2) Never underestimate the power of a card. Yes, a simple, cheesy Hallmark card with a thoughtful, hand-written message from YOU. The key here is to go old school and MAIL it, as a thank you, immediately after meeting them. A simple message like this is guaranteed to make any tough parent tear up: “Thank you so much for including me in your Break Fast – the brisket was the best I’ve ever had! Your daughter is so special to me, and her sweet, thoughtful nature is truly a testament to who you are as parents. It was so great meeting you!”

3) Watch what you wear. I did NOT let my man wear this shirt he designed (see right, for sale for $20 each!) when he was with my fam. Also, I happen to have a belly ring and, located not too far from it, a small, very regrettable tattoo. I once wore a shirt that was a bit too short, and when I reached up, my ex’s mother caught sight of BOTH at the same time and nearly fainted. First impressions do matter.

Before meeting the parents, be honest with your partner and ask if there’s anything you should know ahead of time (which includes – but is not exclusive of – extreme dietary habits). Ever since my first serious boyfriend greeted my very traditional Southern father with a chest bump and a, “Yo, Bobby!”, I know to always warn any of my dates to call my dad “Mr. Davis”, “Sir”, both, or nothing at all.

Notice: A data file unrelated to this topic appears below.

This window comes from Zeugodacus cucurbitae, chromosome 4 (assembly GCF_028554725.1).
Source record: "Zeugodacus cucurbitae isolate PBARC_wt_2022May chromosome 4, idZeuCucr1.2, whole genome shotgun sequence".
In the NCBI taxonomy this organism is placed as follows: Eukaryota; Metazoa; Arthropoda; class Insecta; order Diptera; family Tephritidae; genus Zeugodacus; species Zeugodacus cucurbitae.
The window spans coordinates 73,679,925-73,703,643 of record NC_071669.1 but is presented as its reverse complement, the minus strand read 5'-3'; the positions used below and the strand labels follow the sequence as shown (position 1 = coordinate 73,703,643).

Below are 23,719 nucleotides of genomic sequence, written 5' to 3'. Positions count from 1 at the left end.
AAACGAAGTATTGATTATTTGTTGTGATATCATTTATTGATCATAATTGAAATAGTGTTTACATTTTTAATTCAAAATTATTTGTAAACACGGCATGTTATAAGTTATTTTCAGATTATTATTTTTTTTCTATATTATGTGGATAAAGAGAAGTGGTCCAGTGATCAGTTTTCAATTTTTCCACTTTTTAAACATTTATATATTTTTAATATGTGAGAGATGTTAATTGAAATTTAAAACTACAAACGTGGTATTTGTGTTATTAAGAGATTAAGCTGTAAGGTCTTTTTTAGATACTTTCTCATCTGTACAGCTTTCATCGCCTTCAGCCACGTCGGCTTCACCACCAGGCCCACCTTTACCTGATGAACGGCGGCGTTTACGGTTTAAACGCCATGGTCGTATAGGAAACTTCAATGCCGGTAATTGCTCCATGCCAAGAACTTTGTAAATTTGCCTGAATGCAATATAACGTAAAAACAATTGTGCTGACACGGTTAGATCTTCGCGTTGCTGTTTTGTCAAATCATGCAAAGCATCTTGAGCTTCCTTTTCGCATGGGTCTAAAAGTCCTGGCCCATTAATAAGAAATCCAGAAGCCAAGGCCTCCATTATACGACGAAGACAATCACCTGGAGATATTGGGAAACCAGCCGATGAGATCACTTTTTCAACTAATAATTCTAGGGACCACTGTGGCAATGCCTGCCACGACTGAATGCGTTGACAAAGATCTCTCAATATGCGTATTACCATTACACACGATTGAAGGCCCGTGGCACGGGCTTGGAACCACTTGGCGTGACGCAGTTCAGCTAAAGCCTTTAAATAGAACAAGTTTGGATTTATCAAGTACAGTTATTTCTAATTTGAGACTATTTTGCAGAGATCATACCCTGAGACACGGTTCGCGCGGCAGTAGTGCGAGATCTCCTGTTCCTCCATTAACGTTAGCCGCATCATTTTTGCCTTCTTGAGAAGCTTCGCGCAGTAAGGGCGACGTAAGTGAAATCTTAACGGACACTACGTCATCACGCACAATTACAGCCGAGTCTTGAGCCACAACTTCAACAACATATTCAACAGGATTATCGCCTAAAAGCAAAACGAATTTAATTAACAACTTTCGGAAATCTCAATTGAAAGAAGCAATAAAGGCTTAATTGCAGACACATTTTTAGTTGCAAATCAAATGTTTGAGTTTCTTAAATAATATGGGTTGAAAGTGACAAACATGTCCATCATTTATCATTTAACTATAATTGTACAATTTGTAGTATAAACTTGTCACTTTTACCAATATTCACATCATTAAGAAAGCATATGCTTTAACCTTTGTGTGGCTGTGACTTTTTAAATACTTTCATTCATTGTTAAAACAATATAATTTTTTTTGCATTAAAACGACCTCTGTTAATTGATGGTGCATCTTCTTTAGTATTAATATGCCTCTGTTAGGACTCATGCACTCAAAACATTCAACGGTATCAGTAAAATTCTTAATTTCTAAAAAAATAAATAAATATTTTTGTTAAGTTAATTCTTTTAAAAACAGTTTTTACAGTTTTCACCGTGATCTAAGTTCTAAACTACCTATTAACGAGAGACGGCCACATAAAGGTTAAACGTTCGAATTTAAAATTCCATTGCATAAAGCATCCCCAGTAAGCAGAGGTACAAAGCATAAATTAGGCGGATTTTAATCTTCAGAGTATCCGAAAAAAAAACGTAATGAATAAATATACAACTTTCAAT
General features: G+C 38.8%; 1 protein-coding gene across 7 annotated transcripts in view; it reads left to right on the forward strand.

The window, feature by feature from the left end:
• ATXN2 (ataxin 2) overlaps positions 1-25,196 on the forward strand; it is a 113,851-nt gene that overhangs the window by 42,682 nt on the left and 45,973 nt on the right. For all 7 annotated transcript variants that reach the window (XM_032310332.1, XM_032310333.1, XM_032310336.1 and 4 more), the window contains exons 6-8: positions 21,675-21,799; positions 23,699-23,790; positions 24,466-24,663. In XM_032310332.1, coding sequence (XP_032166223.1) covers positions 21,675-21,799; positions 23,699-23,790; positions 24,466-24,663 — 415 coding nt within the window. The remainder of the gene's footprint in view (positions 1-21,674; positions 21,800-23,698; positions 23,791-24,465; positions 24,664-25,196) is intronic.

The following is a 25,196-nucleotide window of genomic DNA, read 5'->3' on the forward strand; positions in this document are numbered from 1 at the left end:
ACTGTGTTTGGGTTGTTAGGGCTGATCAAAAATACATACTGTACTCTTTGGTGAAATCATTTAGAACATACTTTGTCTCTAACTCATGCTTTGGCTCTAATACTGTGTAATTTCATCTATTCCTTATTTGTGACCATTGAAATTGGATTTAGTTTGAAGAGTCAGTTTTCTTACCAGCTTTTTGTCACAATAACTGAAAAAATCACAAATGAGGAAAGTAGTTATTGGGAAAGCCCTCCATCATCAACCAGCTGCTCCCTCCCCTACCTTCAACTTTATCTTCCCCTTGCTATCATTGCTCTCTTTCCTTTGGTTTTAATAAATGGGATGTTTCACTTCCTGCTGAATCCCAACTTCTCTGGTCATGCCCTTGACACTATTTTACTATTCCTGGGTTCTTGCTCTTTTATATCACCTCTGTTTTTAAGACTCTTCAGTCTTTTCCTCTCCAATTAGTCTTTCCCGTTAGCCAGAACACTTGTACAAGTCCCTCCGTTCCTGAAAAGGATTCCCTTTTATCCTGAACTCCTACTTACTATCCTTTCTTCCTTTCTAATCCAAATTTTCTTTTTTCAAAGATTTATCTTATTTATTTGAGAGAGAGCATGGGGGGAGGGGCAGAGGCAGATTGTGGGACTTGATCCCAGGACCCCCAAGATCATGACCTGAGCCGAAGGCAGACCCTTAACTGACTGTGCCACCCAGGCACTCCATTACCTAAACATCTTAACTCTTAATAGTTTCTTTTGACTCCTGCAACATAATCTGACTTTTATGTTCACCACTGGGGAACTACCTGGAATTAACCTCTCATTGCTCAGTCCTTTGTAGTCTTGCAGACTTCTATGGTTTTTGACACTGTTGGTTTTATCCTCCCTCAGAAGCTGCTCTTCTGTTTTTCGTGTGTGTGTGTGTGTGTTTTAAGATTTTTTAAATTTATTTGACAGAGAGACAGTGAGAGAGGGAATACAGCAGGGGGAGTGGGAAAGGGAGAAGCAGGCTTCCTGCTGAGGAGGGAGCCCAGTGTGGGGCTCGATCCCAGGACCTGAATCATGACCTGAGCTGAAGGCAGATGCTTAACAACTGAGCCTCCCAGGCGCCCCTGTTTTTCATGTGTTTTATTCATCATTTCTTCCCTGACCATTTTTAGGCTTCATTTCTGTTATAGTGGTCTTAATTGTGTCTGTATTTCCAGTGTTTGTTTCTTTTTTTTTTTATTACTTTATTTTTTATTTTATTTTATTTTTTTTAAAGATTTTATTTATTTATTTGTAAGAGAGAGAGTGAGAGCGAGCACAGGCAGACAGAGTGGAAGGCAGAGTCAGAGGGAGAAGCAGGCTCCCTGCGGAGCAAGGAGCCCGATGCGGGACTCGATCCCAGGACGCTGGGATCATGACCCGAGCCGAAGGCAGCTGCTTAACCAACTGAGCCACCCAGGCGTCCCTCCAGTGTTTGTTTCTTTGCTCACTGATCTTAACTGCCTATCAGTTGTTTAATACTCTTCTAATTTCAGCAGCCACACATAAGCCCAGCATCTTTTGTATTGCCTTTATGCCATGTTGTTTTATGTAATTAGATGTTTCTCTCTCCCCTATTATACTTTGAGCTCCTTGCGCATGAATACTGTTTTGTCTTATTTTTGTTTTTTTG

While my dad never did forgive Chest Bumper, I did grow to have a very understanding, mutually respectful relationship with Vegan Viola. (And Beanie Baby Betty and I totally jive.) Be open and excited about learning about the very family that made your partner the incredible person that you love. And if it doesn’t go as well as you hoped, it’ll be ok. My first boyfriend’s mother wore completely opaque sunglasses and wouldn’t uncross her arms or touch a bite of food when we first met, grunting only yes or no responses. (Ok, so I was her baby boy’s R.A., almost four years his senior… but gimme a chance!)

So, for those of you meeting the parents this high holiday season, or at some point in the near future: good luck, enjoy it, and don’t worry… just make sure you double-check that no one has a nut allergy before you bring home that babka!


In the spirit of the upcoming Break Fast, I’ve included a special family recipe below: my Nana Roza’s “Meshugeneh Mandelbrot”! G’mar tov, everyone, and have an easy fast.

1 Comment

  1. Melody Bachman says:

    I loved your article! Great advice for all! Erin, you have found your calling!
    I also remember going over to your Nana’s house and seeing ALL of the breads and cookies laying out to cool and ready to package up for her precious grandchildren! (they were deilcious!) Such sweet memories. Thanks for sharing her recipe.
    I love your family and miss your Nana living next to us. She is a special woman and so proud of all of her children and grandchildren!